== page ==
September 21, 2018

Wanted: Teachers for Lesson Pilot Now Through July 2018

Citizen U Lesson Pilot

Citizen U

Funded by a grant from the Library of Congress as part of its Teaching with Primary Sources program, the Barat Education Foundation, in collaboration with the DePaul University College of Education and the Constitutional Rights Foundation, has been developing materials that integrate civics with other academic subjects as part of a larger initiative, Citizen U®. Using a series of curated lessons as spark and inspiration, our ultimate goal is to work with educators like you to integrate civic learning across the curriculum for students in grades 3-12, using methodologies such as primary source analysis to help ground our country’s future civic discourse.

The Ask

If this seems like a mission you can support, we’ve initially created eighteen short ELA, math, science, and social studies lessons, all of them:

  • correlated to standards
  • grounded in inquiry and primary sources from the Library of Congress
  • designed to help students develop and activate civic knowledge, skills, and dispositions.

We’re looking for teachers to field-test a lesson with students and give us feedback by July 20.

To thank you for your feedback, we’re offering a $75 stipend.

Here’s what we need you to do.

  1. Browse the Citizen U lessons in your subject area(s) by clicking the links below.
  2. Choose one lesson to implement for the grade and subject that you teach.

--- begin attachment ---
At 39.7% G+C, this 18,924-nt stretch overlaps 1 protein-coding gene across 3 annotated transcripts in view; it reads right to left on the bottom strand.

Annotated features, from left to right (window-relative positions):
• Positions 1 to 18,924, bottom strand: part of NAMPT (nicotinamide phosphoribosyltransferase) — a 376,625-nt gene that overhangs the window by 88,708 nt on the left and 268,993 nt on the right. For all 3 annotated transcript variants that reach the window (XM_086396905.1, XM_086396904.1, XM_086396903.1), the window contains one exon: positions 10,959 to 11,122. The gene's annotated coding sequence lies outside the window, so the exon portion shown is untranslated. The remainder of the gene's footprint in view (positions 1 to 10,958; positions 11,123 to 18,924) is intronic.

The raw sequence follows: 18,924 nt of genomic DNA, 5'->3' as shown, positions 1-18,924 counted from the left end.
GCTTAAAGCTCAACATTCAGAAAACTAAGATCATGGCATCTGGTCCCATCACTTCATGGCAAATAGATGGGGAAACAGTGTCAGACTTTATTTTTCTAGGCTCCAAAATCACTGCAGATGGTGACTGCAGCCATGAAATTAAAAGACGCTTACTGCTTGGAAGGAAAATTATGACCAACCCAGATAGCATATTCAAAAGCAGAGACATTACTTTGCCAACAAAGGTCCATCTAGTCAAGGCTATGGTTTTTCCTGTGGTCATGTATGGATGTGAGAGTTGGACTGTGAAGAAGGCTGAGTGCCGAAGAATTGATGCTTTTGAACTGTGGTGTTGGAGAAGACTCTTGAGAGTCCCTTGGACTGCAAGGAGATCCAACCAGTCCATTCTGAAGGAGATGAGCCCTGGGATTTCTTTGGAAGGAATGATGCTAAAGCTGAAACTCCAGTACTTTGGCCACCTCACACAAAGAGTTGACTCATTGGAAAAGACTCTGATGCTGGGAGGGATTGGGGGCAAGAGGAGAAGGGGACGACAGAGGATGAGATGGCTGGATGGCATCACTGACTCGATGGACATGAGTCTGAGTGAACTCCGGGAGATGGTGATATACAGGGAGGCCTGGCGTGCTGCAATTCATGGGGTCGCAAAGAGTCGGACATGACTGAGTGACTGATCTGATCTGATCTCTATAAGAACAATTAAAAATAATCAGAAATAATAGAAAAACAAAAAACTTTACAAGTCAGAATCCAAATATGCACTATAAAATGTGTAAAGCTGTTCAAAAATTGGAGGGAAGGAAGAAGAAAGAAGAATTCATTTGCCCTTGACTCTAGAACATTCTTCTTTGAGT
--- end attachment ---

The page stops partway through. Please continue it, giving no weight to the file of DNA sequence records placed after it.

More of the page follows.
3. Teach the lesson to students by the end of the school year or in summer school.
  4. Fill out an online survey by Jul. 20, giving us feedback on lesson design and implementation.

Questions? Contact us.

The Lessons

The lessons below are in draft form only, subject to your feedback.  Many are in the form of lesson packets, and come from multiple providers, resulting in some differences in format from lesson to lesson (ultimately we hope to work with a plethora of educators like you in building out full curricula with civics integrated).

English/Language Arts

Working With Others To Create Change
Grades 3-5

Using primary sources, students explore the experiences of Mexican-American farmworkers and how they worked with others to improve conditions, then reflect, in an assignment, on their own ability to work with others to solve problems.

Building Coalitions To Change Society
Grades 6-8

Students explore the experiences of farmworkers, analyze additional sources focused on Dolores Huerta, a leader of their movement, including a poem celebrating her life, and write a poem about a time they worked in a coalition with others to solve a problem.

Inspiring Civic Responsibility
Grades 9-12

Students follow the progress of the United Farm Workers, using primary sources that document conditions at different times to provide context, and write a poem, speech, or letter to the editor about a social movement that inspires or has inspired them.


Using Math To Build Community
Grades 3-5

Using their knowledge of fractions and percentages, students examine data on bullying from the US Department of Health & Human Services and create a campaign for the school community to produce data on the problem in their own school.

Mathematics Civic Action
Grades 6-8

Students define types of bullying, use percentages and graphing to analyze US Health & Human Services data on the issue, then create a poll for the school community to generate findings on the problem in their own school.

Data And Civic Action
Grades 9-12